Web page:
They other day began much the same as any other. I awoke, enjoyed a cup of my special greenblazer tea made from st. andrews elephant grass and afganhi sativa, and began practicing my short game by hitting barefoot out of a bunker made of burning hot coals. I was just about to break for my afternoon Iron Byron massage (a massage in which an iron byron machine fires balls at your muscles from point blank range) when I got a phone call on my special greenblazer phone, which is rare because only Natalie Gulbis, Alice Cooper and my butler have the number and they all know better than to call me when I'm practicing.

"Hello, Blazelair. Yes, I will hold for Mr. Nicklaus."

It was Jack Nicklaus, probably wanting to reminisce on the days when we used to have a regular foursome with Ted Koppel and Bruce Lee.

"Hey GB, remember that one time you tried to hit over that dog leg and ended up burning down an entire forest?"

I was right. God, Jack Nicklaus can be so annoying these days.

"Yeah I remember Jack. At least I saved everyone from the blaze, you and bruce lee just sat there laughing it up like you were members of a live studio audience."

"We were Greeny B, or have you already forgotten your ugly little foray into bad ‘60s television."

He was right. They were members of a live studio audience for that miserable silver age Green Blazer television show. Fucking Jack Nicklaus and his constant reminiscing.

"How did you get this number?"

"Former President George W. Bush gave it to me, he said you told him he could give it out in an emergency."

At that moment I remembered about the time I traded President Bush my special blazenumber in exchange for the greatest golf joke of all time. But I was certain he couldn't have remembered it, or could he? We were playing a special match at the Camp David course as a part of his request in his first executive order. This was early in the term when I still responded to executive orders, before he started calling me there every time he needed a laugh, which ended up averaging out to a trip every three minutes or so toward the end. Early in the match I realized that he only had the capacity to harbor one thought at a time, when he forgot my name after I told him the joke about the pope and Si Re Pek. Upon hearing this joke he doubled over onto his hands and knees on the tee box and laughed for about three hours, before demanding that I tell him another. To shut him up I told him what I thought was the greatest golf joke of all time, but that only made him ask for and another, and another, and another, and it was getting really embarrassing because he was still on his hands and knees and he kept calling me "masterful blazer," which is normal, but in between his laughing all you could really hear was "master-er." When I was all out of jokes he told me there was one I didn't know and that he could make Rich Beem tell it to me in exchange for my emergency Blazenumber. I was so surprised that Rich Beem could possibly know something about golf that I didn't that I gave him the number without a moment's hesitation. He had Beem promptly sent to Guantanomo and tortured until he eventually gave up the joke, which turned out to be the first joke I had told to the president to get that whole thing started. "You can only call that number in emergencies," I told him, and he responded "I'll be the decider of what constitutions an emergency. Now watch this drive."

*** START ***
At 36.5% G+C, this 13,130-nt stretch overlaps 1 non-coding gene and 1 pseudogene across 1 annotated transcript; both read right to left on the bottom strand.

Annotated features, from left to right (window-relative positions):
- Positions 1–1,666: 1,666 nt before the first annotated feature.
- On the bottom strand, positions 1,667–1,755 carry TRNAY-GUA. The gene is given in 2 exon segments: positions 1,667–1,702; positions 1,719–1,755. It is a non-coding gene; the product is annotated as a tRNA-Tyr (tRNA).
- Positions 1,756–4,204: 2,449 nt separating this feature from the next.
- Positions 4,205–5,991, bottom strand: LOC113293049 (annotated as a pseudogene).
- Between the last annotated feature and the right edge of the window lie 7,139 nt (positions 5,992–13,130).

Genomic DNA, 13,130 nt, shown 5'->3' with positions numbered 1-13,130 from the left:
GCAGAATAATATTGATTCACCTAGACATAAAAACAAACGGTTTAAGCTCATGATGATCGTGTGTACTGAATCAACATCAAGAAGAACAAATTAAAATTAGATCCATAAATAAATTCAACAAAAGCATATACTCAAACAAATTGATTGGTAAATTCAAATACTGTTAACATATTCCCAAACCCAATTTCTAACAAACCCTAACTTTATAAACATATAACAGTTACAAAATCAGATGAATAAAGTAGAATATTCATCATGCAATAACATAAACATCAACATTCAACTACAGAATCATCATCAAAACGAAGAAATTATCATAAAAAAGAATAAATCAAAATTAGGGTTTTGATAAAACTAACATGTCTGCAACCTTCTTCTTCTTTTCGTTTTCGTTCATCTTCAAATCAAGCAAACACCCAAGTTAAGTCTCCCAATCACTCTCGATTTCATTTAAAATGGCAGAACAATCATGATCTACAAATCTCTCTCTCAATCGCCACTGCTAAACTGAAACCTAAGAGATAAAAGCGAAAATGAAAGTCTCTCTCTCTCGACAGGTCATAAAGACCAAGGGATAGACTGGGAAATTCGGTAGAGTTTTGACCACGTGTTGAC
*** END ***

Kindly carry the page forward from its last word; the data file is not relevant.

"Fine, Jack, what's the emergency," I finally asked Jack Nicklaus after he had been on hold for like 45 minutes while I thought about that first time I went golfing with former President George W. Bush.

"I'm having a clone of my former self made to play in a scramble against Tiger Woods, Jaquline Gagne and Kim Jong Ill, and I need to you to make sure nobody tries to interfere with it at the match."

Another goddamn clone? Jack Nicklaus just can't seem to get over his former self. This was like the 74th clone he's had made of himself since Tiger won the two grand slams in a row and passed him up in major tournaments won.

"Why would somebody try to interfere with the match?" I asked, certain Nicklaus was just paranoid again.

"Let's just say there is, I don't have to tell you everything."

I was starting to get the feeling Nicklaus wasn't telling me everything.

Sunday, May 15, 2011

K.J. Choi shakes golf world with unprofessional antics